Gogol's Artistry

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Northwestern University Press, Jul 5, 2009 - Art - 445 pages
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When one great author engages another, as Andrei Bely so brilliantly does in Gogol’s Artistry, the result is inevitably a telling portrait of both writers. So it is in Gogol’s Artistry. Translated into English for the first time, this idiosyncratic, exhaustive critical study is as interesting for what it tells us about Bely’s thought and method as it is for its insights into the oeuvre of his literary predecessor. Bely’s argument in this book is that Gogol’s earlier writing should be given more consideration than most critics have granted. Employing what might be called a scientific perspective, Bely considers how often certain colors appear; he diagrams sentences and discusses Gogol’s prose in terms of mathematical equations. The result, as strange and engaging as Bely’s best fiction, is also an innovative, thorough, and remarkably revealing work of criticism.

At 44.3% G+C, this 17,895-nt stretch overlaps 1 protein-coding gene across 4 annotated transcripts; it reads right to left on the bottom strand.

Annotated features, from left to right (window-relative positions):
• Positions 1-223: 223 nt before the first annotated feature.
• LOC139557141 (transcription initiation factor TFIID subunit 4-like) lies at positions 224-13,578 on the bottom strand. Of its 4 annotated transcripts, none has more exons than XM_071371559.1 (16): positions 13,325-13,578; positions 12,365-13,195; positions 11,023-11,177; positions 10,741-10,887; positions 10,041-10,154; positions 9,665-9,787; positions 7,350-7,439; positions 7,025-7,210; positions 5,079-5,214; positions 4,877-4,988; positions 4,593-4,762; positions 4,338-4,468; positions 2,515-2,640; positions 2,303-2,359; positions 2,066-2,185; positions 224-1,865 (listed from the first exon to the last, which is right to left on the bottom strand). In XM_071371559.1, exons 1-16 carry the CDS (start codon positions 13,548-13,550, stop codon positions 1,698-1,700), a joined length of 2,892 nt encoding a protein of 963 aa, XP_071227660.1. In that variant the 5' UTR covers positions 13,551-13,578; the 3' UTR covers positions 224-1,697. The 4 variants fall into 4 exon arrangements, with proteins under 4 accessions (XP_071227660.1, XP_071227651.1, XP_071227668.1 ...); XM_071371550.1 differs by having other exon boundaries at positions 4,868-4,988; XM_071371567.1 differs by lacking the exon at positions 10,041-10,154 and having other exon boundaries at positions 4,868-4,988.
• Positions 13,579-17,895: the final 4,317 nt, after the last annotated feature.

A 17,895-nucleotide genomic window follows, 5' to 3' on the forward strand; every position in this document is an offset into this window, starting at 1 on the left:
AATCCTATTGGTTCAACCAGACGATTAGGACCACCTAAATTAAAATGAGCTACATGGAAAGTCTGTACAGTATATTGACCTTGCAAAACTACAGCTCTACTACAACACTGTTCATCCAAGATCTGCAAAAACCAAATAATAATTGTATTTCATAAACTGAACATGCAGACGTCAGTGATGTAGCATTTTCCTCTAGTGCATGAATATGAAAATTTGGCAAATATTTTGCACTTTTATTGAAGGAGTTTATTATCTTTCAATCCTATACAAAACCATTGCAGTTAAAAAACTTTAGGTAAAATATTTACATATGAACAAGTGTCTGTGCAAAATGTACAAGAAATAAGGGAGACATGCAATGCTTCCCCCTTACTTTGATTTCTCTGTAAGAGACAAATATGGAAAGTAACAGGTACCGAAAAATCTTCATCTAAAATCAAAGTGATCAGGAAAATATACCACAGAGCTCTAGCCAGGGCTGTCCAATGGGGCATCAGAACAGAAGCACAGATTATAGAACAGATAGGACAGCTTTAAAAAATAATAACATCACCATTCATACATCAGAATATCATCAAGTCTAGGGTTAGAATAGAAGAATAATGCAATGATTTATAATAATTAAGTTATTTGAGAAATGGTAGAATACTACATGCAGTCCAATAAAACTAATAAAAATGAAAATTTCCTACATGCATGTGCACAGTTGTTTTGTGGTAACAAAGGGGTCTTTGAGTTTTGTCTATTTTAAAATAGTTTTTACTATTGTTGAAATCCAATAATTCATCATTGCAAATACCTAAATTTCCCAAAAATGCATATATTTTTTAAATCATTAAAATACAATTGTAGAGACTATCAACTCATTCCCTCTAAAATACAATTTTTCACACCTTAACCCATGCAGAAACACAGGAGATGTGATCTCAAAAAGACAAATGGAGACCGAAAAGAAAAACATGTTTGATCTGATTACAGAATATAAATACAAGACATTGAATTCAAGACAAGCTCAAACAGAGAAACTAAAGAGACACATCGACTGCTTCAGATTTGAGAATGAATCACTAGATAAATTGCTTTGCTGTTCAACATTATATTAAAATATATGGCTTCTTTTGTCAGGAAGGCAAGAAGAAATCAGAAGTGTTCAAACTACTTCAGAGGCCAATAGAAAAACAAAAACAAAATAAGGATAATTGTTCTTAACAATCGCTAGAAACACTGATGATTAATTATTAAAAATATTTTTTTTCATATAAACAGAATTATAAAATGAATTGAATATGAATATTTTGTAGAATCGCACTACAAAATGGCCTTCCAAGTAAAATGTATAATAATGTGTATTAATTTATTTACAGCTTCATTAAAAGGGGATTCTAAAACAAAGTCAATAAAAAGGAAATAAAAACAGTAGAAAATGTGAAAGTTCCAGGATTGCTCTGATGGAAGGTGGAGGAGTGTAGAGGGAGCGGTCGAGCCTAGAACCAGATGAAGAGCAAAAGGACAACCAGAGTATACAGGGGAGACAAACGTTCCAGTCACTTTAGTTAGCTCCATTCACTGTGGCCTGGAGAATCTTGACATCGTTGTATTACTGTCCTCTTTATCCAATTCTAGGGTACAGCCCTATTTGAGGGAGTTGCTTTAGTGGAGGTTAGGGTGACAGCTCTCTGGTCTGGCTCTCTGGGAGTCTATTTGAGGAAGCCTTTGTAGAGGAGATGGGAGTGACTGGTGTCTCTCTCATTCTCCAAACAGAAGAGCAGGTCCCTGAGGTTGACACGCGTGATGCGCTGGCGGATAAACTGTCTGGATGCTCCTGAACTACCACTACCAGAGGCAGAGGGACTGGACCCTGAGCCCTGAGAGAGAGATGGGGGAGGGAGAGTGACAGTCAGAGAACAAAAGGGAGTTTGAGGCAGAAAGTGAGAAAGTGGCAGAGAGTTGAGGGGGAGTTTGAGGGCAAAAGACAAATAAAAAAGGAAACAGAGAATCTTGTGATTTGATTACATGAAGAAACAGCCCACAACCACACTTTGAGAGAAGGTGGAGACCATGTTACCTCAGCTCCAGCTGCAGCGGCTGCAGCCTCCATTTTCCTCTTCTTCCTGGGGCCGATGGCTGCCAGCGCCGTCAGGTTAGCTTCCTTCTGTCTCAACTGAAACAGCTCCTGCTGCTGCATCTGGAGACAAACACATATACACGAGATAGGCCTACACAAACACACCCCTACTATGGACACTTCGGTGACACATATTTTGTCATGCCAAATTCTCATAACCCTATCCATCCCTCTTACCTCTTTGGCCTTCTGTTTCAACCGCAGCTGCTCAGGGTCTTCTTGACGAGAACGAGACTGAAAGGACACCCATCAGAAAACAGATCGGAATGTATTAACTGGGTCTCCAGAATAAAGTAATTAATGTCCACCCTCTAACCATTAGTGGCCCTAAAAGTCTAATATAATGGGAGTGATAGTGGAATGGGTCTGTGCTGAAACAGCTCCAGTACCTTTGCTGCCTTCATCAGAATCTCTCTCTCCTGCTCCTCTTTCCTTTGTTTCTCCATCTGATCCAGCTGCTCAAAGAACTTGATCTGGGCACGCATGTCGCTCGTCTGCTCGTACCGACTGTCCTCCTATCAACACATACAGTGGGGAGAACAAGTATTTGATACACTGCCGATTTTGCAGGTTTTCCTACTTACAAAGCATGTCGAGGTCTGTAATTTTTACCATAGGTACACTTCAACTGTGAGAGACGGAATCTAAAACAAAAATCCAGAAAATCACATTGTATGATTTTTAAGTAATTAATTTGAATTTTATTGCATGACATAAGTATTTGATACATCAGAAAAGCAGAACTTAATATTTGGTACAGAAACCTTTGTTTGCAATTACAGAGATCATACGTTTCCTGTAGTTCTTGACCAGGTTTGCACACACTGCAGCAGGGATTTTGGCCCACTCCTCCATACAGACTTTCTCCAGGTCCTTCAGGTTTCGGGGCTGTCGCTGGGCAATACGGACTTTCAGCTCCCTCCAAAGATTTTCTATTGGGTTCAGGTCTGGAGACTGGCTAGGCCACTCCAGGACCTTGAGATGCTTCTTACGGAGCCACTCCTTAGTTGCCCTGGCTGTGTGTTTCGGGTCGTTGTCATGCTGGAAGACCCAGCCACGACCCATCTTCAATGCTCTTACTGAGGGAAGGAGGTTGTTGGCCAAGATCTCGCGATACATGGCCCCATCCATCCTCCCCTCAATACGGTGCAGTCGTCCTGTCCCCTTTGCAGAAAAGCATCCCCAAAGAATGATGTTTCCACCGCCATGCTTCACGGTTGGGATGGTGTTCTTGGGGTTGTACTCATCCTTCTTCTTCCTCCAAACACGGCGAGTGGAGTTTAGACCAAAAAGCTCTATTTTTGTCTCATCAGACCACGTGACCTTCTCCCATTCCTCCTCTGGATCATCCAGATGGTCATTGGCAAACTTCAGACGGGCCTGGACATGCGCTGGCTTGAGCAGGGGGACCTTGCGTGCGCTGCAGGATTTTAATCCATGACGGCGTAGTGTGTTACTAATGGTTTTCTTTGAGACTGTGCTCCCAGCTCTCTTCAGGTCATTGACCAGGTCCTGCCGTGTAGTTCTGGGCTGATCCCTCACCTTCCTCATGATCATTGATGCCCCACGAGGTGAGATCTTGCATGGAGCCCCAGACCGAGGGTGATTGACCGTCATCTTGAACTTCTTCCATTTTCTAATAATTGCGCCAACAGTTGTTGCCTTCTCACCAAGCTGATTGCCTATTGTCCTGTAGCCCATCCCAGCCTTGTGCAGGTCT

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Contents

Plot
51
The Pictorial Aspect
141
Prose Style
241
Gogol in the Nineteenth and Twentieth Centuries
355
Notes
361
Copyright

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About the author (2009)

 Andrei Bely (the pseudonym of Boris Nikolayevich Bugaev, 1880-1934) was a leading theorist and poet of Russian Symbolism. In 1913 Bely moved to Switzerland but returned to Russia for good in 1923. His development of new writing techniques, evident in his masterpiece, Petersburg, significantly influenced Russian prose and verse. 

Christopher Colbath received his Ph.D. from UCLA in 2005. He teaches writing at Mitchell College and Russian literature and film at Connecticut College. He lives in Groton, Connecticut.

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